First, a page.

In The Internet Imaginaire, Patrice Flichy takes a thorough and comprehensive look at the sociological history surrounding the creation of the. The Internet imaginaire, Flichy argues, led software designers, businesses, politicians, and individuals to adopt this one technology instead of another. Flichy . |[kH The Internet Imaginaire. By Patrice Flichy. Cambridge, Mass.: MIT Press, The Internet Imaginaire is a translation from “L’imaginaire d’Internet” by.
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Flichy implies that certain individuals needed to popularize the idea of a “Watershed Utopia” to make the Imaginarie happen — a vision of a better world that would be facilitated by the introduction of their ideologies and ideas. In their vision, flying cars would clutter our skies, but cellular phones and the Internet would be beyond the scope of their foresight.
The Internet imaginaire, Flichy argues, led software designers, businesses, politicians, and individuals to adopt this one technology instead of another. Dawn of a New Communication Age. While Flichu must admit that I did come to understand Ricoeur’s framework somewhat better after reading the book, I was even more amazed to discover that Flichy had succeeded notably in one aspect: If I really wanted to know what he was trying to say I would have picked up imaaginaire phone.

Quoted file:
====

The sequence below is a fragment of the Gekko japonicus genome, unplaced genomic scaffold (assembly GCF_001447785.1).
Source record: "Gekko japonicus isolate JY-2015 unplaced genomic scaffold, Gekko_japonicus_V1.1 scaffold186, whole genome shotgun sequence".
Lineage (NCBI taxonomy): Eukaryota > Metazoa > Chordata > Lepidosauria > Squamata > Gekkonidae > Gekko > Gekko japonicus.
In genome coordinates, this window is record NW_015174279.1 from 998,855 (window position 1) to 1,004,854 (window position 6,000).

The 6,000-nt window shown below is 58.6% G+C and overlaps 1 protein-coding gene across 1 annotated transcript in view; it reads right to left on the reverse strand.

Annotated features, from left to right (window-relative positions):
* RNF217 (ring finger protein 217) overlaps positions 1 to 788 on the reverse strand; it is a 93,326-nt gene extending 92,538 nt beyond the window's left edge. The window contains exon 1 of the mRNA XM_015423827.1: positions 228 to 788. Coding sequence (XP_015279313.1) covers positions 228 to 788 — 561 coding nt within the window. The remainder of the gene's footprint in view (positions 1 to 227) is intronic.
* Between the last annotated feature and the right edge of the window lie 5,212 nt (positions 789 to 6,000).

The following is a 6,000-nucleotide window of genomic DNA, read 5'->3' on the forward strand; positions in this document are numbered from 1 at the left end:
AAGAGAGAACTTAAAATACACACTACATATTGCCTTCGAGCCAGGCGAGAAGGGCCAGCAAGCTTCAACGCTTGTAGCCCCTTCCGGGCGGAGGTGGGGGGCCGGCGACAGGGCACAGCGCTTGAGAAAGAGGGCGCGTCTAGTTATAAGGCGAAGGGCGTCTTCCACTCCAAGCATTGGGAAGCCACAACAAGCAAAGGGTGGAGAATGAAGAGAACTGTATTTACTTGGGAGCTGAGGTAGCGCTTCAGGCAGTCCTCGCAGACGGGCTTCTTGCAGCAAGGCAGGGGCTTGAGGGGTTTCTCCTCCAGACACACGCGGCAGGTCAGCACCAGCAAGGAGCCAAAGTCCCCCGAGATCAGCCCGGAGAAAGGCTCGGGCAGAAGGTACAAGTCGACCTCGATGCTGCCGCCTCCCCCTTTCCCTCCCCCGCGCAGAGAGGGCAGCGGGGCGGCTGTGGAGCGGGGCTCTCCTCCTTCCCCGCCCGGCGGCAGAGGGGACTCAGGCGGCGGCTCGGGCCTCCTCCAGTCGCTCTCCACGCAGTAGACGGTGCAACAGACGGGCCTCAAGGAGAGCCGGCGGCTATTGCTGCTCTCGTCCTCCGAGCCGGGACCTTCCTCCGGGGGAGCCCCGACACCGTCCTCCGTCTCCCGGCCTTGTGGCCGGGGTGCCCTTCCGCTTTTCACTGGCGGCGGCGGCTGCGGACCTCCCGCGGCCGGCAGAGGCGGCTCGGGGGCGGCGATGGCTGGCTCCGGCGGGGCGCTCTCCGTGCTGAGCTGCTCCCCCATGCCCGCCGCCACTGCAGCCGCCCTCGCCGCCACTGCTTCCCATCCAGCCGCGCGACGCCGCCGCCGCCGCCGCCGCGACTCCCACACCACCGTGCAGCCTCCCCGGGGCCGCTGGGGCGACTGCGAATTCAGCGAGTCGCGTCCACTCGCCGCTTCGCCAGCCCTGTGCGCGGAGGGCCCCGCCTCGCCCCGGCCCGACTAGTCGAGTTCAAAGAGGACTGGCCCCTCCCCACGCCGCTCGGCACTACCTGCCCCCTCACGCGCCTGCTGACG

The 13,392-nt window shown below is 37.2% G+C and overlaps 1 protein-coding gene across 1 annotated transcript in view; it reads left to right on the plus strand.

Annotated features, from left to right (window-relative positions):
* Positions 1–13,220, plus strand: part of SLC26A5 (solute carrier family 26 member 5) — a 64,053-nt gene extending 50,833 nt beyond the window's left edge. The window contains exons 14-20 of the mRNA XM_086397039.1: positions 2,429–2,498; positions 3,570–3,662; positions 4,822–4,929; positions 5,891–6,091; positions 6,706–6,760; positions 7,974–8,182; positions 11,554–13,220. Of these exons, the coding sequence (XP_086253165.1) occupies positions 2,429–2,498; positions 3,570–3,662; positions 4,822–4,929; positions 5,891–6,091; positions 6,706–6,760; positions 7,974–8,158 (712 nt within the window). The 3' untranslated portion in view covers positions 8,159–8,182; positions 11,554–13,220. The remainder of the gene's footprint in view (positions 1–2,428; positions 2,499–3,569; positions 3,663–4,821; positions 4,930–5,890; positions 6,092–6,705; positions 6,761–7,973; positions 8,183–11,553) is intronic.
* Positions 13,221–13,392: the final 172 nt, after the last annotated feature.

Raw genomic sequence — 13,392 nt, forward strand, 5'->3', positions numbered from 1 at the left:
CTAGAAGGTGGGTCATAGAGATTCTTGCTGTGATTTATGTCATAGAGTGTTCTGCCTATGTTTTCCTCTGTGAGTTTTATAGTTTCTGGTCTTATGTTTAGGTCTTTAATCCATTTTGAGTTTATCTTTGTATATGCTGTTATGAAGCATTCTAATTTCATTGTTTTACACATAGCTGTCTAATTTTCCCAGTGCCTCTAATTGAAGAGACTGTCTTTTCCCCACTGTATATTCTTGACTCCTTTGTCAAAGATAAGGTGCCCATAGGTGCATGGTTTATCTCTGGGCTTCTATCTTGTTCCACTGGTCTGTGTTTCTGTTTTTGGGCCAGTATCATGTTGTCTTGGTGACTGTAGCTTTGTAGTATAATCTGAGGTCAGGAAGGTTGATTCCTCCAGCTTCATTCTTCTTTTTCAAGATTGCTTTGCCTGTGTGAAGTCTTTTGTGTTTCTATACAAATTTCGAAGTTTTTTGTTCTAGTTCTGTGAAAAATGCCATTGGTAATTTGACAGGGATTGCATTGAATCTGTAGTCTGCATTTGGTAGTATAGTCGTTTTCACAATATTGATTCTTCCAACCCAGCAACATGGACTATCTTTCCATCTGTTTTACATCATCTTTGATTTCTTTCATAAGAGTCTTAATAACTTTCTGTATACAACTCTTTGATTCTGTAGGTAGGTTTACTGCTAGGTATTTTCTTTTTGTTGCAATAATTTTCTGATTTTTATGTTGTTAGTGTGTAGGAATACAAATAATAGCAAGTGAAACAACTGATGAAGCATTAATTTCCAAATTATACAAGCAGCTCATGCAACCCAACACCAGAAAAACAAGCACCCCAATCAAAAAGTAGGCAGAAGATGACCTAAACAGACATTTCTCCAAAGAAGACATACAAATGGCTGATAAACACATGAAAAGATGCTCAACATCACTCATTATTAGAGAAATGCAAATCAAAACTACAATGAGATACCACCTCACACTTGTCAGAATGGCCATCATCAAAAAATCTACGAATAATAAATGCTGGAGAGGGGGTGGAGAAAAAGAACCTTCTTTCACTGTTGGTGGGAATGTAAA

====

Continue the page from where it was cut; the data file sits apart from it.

I fully agree with Greg B, and probably Donald Norman as well, that design is not about emotion at least not the designer’sbut instead is about accommodating the behavior of its constituency not the designer and provoking appropriate action.
History itself is littered with failed ideologies, and while semiotics views the failure of ideologies as disappointing, I would reject that, positing instead that the very notion of an ideology, whether “mask,” “legitimization,” “Marxist,” “capitalist,” or even imaginairf is in itself dangerous and bound to be disappointing. So if you’ve ever wondered quite where Al Gore is coming from when he proclaims that he “invented” the Internet, or what TCP has to do with your outgoing mail or precisely what IP implies, perhaps this is the book for you.
Instead, it seems that the Internet is wildly successful in being what we made it, a tool for liberal discourse, free economy and pluralism. In his introduction Flichy relies heavily on the work of Paul Ricoeur, one of the originators of the semiotics.
Here Flichy actually does begin to pull his initial if confounding argument together. By examining in detail the discourses surrounding the development of the Internet in the United States in the s and considering them an integral part of that developmentFlichy shows how an entire society began a new technological era. No where was this more clear than the moment when I thought of dropping my film class when the professor expounded for 20 minutes on the deeper meaning of Jimmy Stewart’s gift of “frankincense” to his small child for Christmas in It’s a Wonderful Lifeonly to have a particularly astute student at the back of the class observe that rather than frankincense, the child had been given a Frankenstein doll I could have this backward I suppose, but it doesn’t really change the crux of the lesson — people can read meaning into anything.
Book Review: The Internet Imaginaire, by Patrice Flichy – Core77
Any other characterization has inherent flaws. Please enter your email and we will send an email to reset your password. It is a manifestation of our collective Ids, which apparently betray our appetites for pornography, gossip and cheap airfares.